"commander rochefort" Discussed on KFI AM 640

KFI AM 640

08:50 min | 2 years ago

"commander rochefort" Discussed on KFI AM 640

"Coast-to-coast weekend takes over. I'll be back for super hyper local Sunday tomorrow. Well, protection of intelligence is of military intelligence and enemy information is absolutely key. And critical and two stories just came to light through the BBC this week of two women who kept their secret of World War, Two working with British intelligence and one woman working at Bletchley park the world famous Bletchley park were they decoded German enigma code machine. Coated military communications came to light. And just to set the stage for you. To extraordinary decisions illustrate how important it is to keep from the enemy that the fact that you broken their code one of them is the the famous night in one thousand nine hundred forty one when Bletchley park were the the British Alan turing had his the world's basically one of the world's first automatic computers that didn't need manual settings. And all that. Well, they decoded a German message for the target that night, the Luftwaffe's was going to terror bomb the city of Coventry and the intelligence which was called Alterra was given to prime minister Winston Churchill that the target was known, and that very likely Coventry would be hit by many dozens of German bombers, what should we do and Churchill was faced with a almost impossible decision. A Hobbs choice. If you will. That if he sent fighters to intercept the bombers, then the Germans because they can't be that dumb would probably suspect that the code had been broken. They they would probably be told by German intelligence that it was impossible. And in fact, treasonous to even suggest that because the machine was nearly perfect would probably perfect. So intercepting the bombers was not an option, but not intercepting them. How was that a better choice? Well, Churchill knew that possibly hundreds of people would die in the bombing. Coventry certainly would suffer tremendous damage from fire, and and the bombs itself and the whole thing, but he made the calculation that if I don't if I do something the risk of the Germans suspecting that we've broken their code could probably endanger, many, thousands possibly hundreds of thousands of lives because what the British new early in the war when they when they got a copy of it and egg machine and began decoding it was that they were literally saving untold thousands of lives by breaking the German kill. But it would only work if they shut up about it. So everybody who worked at Bletchley park was absolutely sworn to secrecy or the rest of their lives. So that that was that's one case of a very very hard decision to be made in intelligence. Here's another more personal one. In nineteen forty-three, a US navy intelligence officer who was one of the watch commanders in the intelligence central command room, and Pearl Harbor was at sea with the US sculpting, a submarine and a famously, you know, we had broken the Japanese naval code. During World War Two early on in World War Two. The Lieutenant Commander Rochefort went on to to lead a naval intelligence, which became the national security agency was a brilliant be a bit of intelligence work by by Lieutenant Commander and commander John Rochon to break, the Japanese code, but the Japanese it's no good. Like, you say, it's no good. If the enemy finds that you've broken they're covered because they're just simply going to come up with a new code. So anyone who had access to what was also called the the ultra intelligence was sworn mortally to secrecy. So in. November of nineteen Seventy-three. Commander John Rockwell, pardon me, John Cromwell when I say Rockwell John Cromwell was at sea on the USS sculptor. They they were at sea to experiment. With a new tactic where decoded intelligence would be sent to groups of three submarines, and they would attack in a way that the German wolf packs attacked in nineteen forty and forty one forty two against allied convoys. So an intelligence officer was sent to see with a bunch of submarines John Cromwell was on the US sculpt. And so the US sculpting is detected and attacked in November of nineteen forty three by the Japanese destroyer Yamaguchi MO. North of the truck atoll, very, very important Japanese airbase and out for hours and hours and hours. They play cat and mouse, the Japanese destroyer winds up dropping fifty depth charges. Sculptor is mortally wounded there are dead. Enlisted man, all the officers except John Cromwell commander. John Cromwell are dead. The the ship is surfaced and the men jump off abandoned ship leaving behind the dead. And some of the wounded who refused to be evacuated. But. Commander. John Cromwell said I can't go I know too much. And he stayed on the sculpture when he was last seen by some of the enlisted men gripping some of the railings inside the conning tower with all he had and commander John Cromwell fearing being tortured and giving up what he knew mainly the the main secret being we've broken your code. John Cromwell went to the bottom with the US sculpting. Extrordinary selfless act that that ilustrovana important. Keeping this kind of intelligence is for his amazing bravery his commander recommended him for the medal of honor. His son was the recipient of the medal of honor in nineteen forty six is son went on to a very successful naval career, John Cromwell is a legend in naval intelligence, and the NSA, etc. Okay. So so here's a modern day story. This is a different kind of bravery. And this is an extraordinary story. Margaret Wilson is ninety five she trained as a wireless operator before being transferred to Bletchley park to work for British intelligence in one thousand forty two she's ninety five and she told the BBC last week. That's all I can tell you a secret is a secret. This amazing woman has kept her secret that she even worked at Bletchley park all of her life ever since nineteen forty two. Here's a little bit of of her. She was recognized by British intelligence, and the the British government in two thousand thirteen when official thanks were sent to those who worked at Bletchley park. When we come back. I'll play for you. What this woman went through and all of the relatives that she kept in the dark about what she did during World War Two is this woman is an extraordinary Britain that and more coming up right after this time replaced Brian suits in here until eleven KFI AM, six forty or stimulating talk. Muckleshoot pay with the news van is a teacher at Birmingham communities. Charter high school has been arrested after report the teacher engaged in inappropriate conduct. Scott Silva, apparently faces several counts of sexual battery and child annoyance to people have been found dead after fire tore through an apartment unit on south Bill. First avenue near the West Chester area of LA. Investigators say it looks like both people have been shot took police helicopters to track down a missing police dog from the -tario police department corral, a Belgian Mellon wa was on the loose for about three hours. Today's.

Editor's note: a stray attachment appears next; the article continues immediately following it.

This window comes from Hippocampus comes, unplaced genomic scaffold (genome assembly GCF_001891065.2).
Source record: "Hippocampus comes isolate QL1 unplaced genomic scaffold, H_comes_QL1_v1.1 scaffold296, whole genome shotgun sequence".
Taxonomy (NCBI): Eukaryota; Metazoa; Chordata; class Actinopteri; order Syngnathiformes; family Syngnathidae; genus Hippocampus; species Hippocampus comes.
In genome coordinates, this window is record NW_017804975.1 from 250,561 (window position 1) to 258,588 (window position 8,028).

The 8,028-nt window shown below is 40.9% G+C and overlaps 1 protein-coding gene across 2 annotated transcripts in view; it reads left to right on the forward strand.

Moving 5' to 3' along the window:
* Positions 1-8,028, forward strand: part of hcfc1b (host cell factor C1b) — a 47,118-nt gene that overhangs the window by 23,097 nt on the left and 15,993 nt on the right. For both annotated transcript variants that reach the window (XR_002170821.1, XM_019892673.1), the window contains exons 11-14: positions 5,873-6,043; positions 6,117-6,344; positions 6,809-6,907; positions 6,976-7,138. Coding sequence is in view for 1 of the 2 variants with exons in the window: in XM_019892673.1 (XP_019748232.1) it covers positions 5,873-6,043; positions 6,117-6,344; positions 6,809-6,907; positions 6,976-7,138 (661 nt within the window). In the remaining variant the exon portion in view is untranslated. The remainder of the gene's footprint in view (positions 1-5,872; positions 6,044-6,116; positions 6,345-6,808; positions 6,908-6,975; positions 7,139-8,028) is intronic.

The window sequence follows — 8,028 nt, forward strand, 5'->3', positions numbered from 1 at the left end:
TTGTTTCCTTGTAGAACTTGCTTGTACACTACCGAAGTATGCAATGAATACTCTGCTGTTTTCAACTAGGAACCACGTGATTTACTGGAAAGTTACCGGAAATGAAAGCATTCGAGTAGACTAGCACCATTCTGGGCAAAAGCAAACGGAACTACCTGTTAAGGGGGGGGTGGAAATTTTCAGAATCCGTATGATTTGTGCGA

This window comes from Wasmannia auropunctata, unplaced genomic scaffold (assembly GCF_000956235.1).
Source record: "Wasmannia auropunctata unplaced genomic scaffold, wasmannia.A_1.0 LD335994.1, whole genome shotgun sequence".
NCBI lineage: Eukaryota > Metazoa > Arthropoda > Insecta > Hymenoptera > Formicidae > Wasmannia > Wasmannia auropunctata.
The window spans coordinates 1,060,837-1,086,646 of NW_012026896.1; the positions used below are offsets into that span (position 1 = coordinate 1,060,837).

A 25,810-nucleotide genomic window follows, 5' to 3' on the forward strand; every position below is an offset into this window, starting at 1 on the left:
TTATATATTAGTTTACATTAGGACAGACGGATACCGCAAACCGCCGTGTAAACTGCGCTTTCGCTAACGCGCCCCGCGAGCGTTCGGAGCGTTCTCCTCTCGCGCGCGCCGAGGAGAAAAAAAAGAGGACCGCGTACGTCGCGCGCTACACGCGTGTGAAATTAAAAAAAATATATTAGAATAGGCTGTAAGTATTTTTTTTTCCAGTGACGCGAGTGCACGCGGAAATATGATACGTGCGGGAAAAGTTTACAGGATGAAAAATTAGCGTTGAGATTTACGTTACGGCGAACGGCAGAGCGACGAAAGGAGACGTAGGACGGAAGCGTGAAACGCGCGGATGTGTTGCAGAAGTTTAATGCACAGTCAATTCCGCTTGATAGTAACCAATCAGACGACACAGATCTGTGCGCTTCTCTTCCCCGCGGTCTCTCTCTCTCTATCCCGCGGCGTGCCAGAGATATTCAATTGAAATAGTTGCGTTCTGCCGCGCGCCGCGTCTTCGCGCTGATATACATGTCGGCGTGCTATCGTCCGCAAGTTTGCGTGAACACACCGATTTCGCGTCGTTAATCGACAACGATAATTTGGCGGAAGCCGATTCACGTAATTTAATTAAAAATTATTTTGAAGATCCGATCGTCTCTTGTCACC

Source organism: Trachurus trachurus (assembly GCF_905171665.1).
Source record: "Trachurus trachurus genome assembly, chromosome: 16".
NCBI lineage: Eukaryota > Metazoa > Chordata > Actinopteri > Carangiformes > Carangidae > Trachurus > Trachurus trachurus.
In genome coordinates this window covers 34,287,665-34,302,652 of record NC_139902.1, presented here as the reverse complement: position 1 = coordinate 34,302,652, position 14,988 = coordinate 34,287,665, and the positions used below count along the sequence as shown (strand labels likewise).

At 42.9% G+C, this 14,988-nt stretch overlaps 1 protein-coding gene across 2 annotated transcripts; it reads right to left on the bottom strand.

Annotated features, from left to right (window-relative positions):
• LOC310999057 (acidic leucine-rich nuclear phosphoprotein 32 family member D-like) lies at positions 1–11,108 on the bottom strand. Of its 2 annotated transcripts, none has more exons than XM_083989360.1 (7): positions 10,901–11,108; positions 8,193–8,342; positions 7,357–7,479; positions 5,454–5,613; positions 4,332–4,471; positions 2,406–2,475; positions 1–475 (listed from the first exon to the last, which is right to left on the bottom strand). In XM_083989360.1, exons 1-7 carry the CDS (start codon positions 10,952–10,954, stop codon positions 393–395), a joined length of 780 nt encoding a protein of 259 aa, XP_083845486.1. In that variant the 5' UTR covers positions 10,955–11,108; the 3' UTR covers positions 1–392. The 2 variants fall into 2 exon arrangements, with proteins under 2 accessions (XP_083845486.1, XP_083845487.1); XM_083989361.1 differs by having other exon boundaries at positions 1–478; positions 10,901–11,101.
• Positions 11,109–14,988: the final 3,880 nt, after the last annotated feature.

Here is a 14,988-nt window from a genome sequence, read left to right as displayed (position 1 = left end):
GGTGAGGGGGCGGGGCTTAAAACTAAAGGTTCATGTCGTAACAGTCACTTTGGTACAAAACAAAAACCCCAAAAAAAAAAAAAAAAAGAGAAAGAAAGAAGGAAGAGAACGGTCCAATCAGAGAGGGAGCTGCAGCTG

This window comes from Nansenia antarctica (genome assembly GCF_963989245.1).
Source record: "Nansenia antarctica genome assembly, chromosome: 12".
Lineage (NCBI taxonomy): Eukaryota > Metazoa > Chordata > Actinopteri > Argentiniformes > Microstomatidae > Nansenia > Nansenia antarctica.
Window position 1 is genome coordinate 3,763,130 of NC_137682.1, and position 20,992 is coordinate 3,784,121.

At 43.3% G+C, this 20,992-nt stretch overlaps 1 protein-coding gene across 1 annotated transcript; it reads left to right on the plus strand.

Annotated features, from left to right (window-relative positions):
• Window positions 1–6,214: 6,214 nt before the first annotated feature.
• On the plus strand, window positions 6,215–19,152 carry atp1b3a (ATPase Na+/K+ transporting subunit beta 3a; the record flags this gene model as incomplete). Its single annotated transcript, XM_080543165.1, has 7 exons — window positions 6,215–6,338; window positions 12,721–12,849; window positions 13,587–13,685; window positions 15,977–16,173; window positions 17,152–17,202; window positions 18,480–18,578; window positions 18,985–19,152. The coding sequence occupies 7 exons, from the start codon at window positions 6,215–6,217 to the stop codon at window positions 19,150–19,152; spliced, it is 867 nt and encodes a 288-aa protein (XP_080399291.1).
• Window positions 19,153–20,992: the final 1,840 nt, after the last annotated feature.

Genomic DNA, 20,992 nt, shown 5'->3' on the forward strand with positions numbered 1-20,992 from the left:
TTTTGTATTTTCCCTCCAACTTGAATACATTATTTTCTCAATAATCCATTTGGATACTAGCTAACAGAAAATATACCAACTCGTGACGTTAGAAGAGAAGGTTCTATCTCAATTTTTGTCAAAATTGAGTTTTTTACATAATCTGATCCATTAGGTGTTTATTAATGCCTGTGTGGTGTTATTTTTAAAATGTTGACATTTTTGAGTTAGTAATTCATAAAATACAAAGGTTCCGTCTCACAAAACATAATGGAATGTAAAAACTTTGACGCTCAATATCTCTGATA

John Cromwell Bletchley park Commander US Coventry Winston Churchill BBC Commander Rochefort John Rockwell officer commander John Rochon Pearl Harbor Scott Silva Birmingham communities Luftwaffe Charter high school